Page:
Colin Kaepernick

Are the Seattle Seahawks really “2-4 bad”?

Anyone with access to the outside world could’ve told you the 49ers would struggle this year, particularly with a schedule as difficult as theirs. I figured they’d start 2-4, although I predicted before the season that they’d beat the Vikings and Giants — the Ravens being this bad is kind of shocking to the system, since it seems like they’ve been the poor man’s Patriots for the last decade-plus.

As for the Seahawks, well, that’s a 2-4 start not many of us expected. When Tyler Lockett returned a punt 57 yards for a touchdown to take a 7-0 lead over the Rams on the first Sunday of the season, I was sold. The Seahawks are still good. Let’s see if the 49ers can keep pace with them on Monday against the Vikes.

But the Seahawks would fall behind 24-13 in St. Louis, before rallying in the fourth quarter and eventually losing in overtime on a Greg Zuerlein field goal. And apparently it wasn’t as much of a fluke as we thought, as Seattle has lost games like this throughout the early part of this season.

What’s going on?

The schedule

  • Week 1: 34-31 loss at St. Louis
  • Week 2: 27-21 loss at Green Bay (the Packers have won 13 straight at Lambeau)
  • Week 3: 26-0 win over Chicago (the Bears amazingly punted on every possession at CenturyLink)
  • Week 4: 13-10 win over Detroit (ugly home win for Seattle)
  • Week 5: 27-24 loss in Cincinnati (another overtime loss)
  • Week 6: 27-23 loss to Carolina (the Seahawks lost at home after leading by 13 in third quarter)

Three of Seattle’s losses came to teams that are currently 6-0 and the other was a divisional game on the road, and the Seahawks’ point differential is +13 on the season. Then again, they barely beat the Lions at home. Let’s take a little closer look at the 49ers’ rivals.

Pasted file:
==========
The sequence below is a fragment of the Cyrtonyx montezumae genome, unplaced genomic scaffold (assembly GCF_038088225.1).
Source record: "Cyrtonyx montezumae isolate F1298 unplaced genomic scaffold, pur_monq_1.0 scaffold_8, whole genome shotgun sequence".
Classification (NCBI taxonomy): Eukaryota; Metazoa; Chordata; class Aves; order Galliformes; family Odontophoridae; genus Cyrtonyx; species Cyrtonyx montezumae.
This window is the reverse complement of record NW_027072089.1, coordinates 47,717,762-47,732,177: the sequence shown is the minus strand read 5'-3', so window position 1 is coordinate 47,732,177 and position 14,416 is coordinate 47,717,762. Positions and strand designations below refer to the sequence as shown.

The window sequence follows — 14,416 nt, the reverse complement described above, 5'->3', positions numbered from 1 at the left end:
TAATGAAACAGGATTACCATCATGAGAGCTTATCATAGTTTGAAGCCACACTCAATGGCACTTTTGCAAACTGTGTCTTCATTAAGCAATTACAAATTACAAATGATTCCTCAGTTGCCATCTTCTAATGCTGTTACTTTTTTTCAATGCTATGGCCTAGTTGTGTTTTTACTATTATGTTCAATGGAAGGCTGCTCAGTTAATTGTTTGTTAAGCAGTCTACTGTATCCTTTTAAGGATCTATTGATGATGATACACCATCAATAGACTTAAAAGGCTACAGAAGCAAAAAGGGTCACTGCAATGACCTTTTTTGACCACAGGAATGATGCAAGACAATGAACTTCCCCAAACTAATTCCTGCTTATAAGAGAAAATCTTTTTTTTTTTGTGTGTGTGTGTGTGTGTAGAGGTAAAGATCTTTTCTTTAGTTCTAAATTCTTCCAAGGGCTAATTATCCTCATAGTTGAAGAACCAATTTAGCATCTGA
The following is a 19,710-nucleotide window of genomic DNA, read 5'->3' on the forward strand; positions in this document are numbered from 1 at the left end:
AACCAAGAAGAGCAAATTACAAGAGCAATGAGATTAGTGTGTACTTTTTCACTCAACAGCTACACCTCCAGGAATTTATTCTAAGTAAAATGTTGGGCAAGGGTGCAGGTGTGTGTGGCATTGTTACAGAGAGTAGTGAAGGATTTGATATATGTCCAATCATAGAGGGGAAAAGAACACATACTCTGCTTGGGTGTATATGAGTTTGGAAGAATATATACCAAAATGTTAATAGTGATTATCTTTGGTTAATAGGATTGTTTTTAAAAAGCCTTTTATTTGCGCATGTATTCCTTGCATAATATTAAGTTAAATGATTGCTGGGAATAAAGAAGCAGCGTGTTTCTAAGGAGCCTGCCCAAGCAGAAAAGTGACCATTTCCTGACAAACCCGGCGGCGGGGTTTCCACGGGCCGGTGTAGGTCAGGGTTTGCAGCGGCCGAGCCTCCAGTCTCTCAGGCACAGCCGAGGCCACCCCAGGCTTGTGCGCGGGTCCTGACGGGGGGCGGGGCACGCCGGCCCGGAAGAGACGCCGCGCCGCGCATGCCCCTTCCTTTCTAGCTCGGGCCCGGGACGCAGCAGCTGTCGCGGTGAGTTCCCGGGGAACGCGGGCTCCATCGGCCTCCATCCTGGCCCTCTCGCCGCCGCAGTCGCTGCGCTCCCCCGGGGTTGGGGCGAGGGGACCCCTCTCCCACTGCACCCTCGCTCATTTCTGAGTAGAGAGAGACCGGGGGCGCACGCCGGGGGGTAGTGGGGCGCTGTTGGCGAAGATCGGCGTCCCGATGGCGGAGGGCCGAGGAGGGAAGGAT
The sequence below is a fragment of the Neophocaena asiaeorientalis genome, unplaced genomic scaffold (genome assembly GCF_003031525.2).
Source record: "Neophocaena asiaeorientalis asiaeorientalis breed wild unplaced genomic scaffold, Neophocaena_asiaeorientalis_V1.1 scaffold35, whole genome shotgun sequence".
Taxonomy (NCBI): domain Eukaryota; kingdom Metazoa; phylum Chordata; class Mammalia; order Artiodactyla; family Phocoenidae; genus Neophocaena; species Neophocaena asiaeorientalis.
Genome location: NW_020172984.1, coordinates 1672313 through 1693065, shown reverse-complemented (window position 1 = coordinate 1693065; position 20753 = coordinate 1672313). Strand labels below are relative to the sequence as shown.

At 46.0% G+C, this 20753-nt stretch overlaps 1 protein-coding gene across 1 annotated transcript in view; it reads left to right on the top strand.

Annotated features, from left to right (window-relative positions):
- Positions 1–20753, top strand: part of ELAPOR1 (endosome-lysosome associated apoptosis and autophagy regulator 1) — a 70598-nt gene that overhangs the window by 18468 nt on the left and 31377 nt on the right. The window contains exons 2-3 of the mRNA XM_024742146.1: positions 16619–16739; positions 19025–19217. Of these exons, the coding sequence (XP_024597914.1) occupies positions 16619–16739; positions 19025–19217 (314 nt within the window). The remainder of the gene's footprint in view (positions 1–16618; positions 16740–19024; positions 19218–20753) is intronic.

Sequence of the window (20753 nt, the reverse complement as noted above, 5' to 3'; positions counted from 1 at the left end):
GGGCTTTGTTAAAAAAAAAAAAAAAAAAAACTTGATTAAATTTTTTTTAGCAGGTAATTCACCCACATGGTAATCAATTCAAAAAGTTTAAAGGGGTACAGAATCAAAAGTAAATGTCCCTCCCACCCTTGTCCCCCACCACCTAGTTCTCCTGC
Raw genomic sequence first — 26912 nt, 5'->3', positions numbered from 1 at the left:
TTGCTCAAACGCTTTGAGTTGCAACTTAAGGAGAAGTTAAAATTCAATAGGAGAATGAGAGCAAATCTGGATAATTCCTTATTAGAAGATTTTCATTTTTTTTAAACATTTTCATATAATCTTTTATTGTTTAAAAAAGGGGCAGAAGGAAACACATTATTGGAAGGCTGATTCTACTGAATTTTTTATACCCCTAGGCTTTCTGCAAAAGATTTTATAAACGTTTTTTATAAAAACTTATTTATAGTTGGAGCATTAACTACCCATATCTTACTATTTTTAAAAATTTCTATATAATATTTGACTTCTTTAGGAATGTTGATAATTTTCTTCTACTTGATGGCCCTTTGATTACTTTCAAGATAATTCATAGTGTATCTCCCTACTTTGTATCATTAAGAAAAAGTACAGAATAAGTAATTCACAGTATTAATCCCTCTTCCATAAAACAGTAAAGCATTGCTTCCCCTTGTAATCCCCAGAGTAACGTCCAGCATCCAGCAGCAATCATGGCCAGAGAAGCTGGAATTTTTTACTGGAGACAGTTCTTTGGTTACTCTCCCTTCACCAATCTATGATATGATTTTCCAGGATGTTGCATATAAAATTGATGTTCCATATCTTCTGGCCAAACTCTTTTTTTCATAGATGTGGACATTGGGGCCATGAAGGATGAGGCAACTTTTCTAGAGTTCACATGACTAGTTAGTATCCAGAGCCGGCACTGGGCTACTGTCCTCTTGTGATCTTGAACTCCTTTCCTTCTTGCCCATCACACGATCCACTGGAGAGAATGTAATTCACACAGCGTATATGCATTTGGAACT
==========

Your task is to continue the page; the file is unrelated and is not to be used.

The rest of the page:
The Offense

Marshawn Lynch

Something’s not right with the Seahawks’ most important offensive player over the last few years.

Marshawn Lynch stars for the Seattle Seahawks, and Starbucks was founded in Seattle. The only next logical step is a Beast Mode Frappuccino.

Presto! Coming right up.

Marshawn took a trip to the Starbucks test lab to cook up his very own Frap to help benefit his Fam 1st Foundation. The drink seems … interesting. It’s a double mocha frap with mint, cream and protein powder with whipped cream, “purple berry drizzle” (???)  and a matcha powder sprinkle.

No, not that. But … OH GOD, WHY DOES THIS ABOMINATION EXIST?!?!

I remember when I was a little kid, and my best friend’s dad took us out for ice cream. I was feeling pretty frisky that day, and I really went for it. I got a mint chip ice cream sundae with strawberry syrup. I still remember the look the ice cream scooper person gave me, and when I sat down, my friend’s dad wrinkled his nose and asked, “What is that?” Since I was like six years old, his comments bounced off me like a teacher’s instructions in Peanuts.

Then, I tasted the sundae. It was putrid, possibly the worst in the history of sundaes. But I had to eat the entire thing, because my friend’s dad made sure I didn’t let any go to waste. Anyway, the Beast Mode Frappuccino seems like something you’d make your friends drink on a dare.

The real problem with Lynch is that his hamstring has kept him out of two games (Detroit and Cincy) and can probably be blamed for him not surpassing four yards per carry since Week 1. In his return on Sunday he rushed for a touchdown, but had just 54 yards on 17 carries. We’ll see how his hamstring handles the Levi’s Stadium turf on short rest, but Thomas Rawls — an undrafted rookie out of Central Michigan — already has two 100-yard games and is rushing for 5.7 ypc.

So, two things.

1. Lynch’s hamstring isn’t the team’s biggest concern.

2. The 49ers probably wish they would’ve gone after Rawls instead of Mike Davis (15 carries, 20 yards, 1.3 ypc).

Russell Wilson

From Hawk Blogger: